Would you like to receive a no-strings-attached check for hundreds or even thousands of dollars from the federal government this tax season? If you can answer “Yes” to 10 short questions, you may qualify for a huge financial windfall, compliments of Uncle Sam.
The financial windfall is the Earned Income Tax Credit. The EITC has been touted as one of the best anti-poverty, pro-family tax measures ever created because it targets working individuals and helps them keep more of their hard-earned money. There are many rules governing eligibility for the EITC. But if you can answer “Yes” to each of the following 10 questions, chances are you qualify for the EITC and may have a big check coming your way:
1. Were you a United States citizen or resident alien for all of 2008?
2. Have you lived in the U.S. for more than half a year (i.e. six months and a day)? (Note: living in U.S. territories – such as Puerto Rico, Guam, the U.S. Virgin islands or American Samoa — does not count).
3. Do you (and your spouse, if filing a joint return) have a valid social security number?
4. Did you have earned income from a job last year? (Note: earned income includes wages, salaries, tips, taxable employee pay, non-taxable combat pay, net earnings from self-employment, clergy income, strike benefits, disability benefits, and gross income received as a statutory employee)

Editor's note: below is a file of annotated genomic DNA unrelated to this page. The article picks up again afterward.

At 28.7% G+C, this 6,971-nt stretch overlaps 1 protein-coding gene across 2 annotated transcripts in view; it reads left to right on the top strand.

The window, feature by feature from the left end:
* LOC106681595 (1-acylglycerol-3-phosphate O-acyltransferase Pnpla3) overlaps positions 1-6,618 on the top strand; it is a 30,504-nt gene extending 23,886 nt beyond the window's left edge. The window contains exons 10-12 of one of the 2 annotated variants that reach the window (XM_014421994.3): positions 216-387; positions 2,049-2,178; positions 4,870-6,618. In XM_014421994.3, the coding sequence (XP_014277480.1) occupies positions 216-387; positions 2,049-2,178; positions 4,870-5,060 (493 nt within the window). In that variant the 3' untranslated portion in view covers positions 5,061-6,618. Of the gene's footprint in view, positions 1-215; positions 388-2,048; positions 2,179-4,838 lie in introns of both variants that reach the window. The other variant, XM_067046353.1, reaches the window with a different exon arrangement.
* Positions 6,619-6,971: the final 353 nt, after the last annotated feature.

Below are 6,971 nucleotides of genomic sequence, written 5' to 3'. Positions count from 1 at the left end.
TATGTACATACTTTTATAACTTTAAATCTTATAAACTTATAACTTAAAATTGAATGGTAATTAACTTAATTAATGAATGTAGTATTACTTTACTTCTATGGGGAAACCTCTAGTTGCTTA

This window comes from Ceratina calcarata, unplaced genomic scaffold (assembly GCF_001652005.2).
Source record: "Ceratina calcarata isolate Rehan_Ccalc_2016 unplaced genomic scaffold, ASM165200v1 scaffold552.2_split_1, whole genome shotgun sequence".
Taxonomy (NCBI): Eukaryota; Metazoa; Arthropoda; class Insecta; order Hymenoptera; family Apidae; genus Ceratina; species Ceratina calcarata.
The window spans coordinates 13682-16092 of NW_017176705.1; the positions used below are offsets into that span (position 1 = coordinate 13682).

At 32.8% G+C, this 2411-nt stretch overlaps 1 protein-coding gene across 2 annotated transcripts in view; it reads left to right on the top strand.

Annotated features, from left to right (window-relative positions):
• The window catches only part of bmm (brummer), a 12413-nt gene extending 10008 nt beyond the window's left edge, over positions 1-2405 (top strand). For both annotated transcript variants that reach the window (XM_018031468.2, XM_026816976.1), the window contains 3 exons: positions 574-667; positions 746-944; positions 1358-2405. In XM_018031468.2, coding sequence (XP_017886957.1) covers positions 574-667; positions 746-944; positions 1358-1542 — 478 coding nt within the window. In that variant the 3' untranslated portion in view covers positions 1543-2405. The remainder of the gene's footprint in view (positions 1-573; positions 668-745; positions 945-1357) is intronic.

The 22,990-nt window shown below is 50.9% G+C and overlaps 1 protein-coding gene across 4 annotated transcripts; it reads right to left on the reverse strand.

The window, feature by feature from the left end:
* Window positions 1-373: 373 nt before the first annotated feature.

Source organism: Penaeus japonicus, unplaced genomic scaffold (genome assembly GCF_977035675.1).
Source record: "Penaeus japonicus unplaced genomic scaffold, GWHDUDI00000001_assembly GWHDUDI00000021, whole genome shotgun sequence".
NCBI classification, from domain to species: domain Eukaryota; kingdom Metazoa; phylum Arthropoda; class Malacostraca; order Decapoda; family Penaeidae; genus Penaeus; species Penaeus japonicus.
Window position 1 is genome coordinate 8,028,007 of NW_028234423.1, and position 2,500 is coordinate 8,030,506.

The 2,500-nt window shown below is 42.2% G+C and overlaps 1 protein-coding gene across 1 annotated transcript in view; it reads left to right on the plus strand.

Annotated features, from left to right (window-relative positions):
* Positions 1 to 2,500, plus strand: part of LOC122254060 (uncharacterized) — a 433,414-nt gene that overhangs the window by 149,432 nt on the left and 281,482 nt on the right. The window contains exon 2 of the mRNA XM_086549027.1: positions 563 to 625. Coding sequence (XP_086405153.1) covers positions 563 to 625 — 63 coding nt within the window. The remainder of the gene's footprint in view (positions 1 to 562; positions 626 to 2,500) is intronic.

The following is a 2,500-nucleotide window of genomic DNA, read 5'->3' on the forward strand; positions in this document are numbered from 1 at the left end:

5. Based on your family size, was your earned income and adjusted gross income last year less than IRS limits established for the EITC? (Note: for singles, the income limits set by the IRS are capped at $38,646; for married tax filers, the maximum income limit is $41,646. See the table below for more details).
NO CHILDREN1 CHILD2 OR MORE CHILDREN
Single Income Cap$12,880$33,995$38,646
Married Income Cap$15,880$36,995$41,646
6. Is your tax filing status any of the following: single, head of household, qualifying widow(er), or married filing jointly? (Note: married filing separately is the one filing status that disqualifies you for the EITC).
7. Are you at least 25 years old, but under the age 65? (Note: If you are under 25, or are age 65 and older, are you raising a child, grandchild or other descendant that you can claim as a ‘qualifying child?’)
8. Did you earn investment income of $2,950 or less for the most recent tax year? (Note: Investment income includes ordinary dividends, capital gain distributions, taxable interest, and tax-exempt interest).
9. Can you confirm that neither you nor your spouse is the ‘qualifying child’ of another person? (Note: See the IRS definition of a ‘qualifying child’ below).
10. Can you confirm that neither you nor your spouse is filing Form 255, Foreign Earned Income or Form 2555-EZ, Foreign Earned Income Exclusion? (Note: These forms allow you to exclude income earned in a foreign country from your gross income, or to deduct or exclude a foreign housing amount).
If you answered “Yes” to every question above, congratulations! To get the fastest refund, use IRS e-file (http://www.irs.gov/efile) and direct deposit. Filing a Federal return electronically is safe, easy and free, plus you’ll get your refund wired into your checking or savings account in 10 to 14 days.
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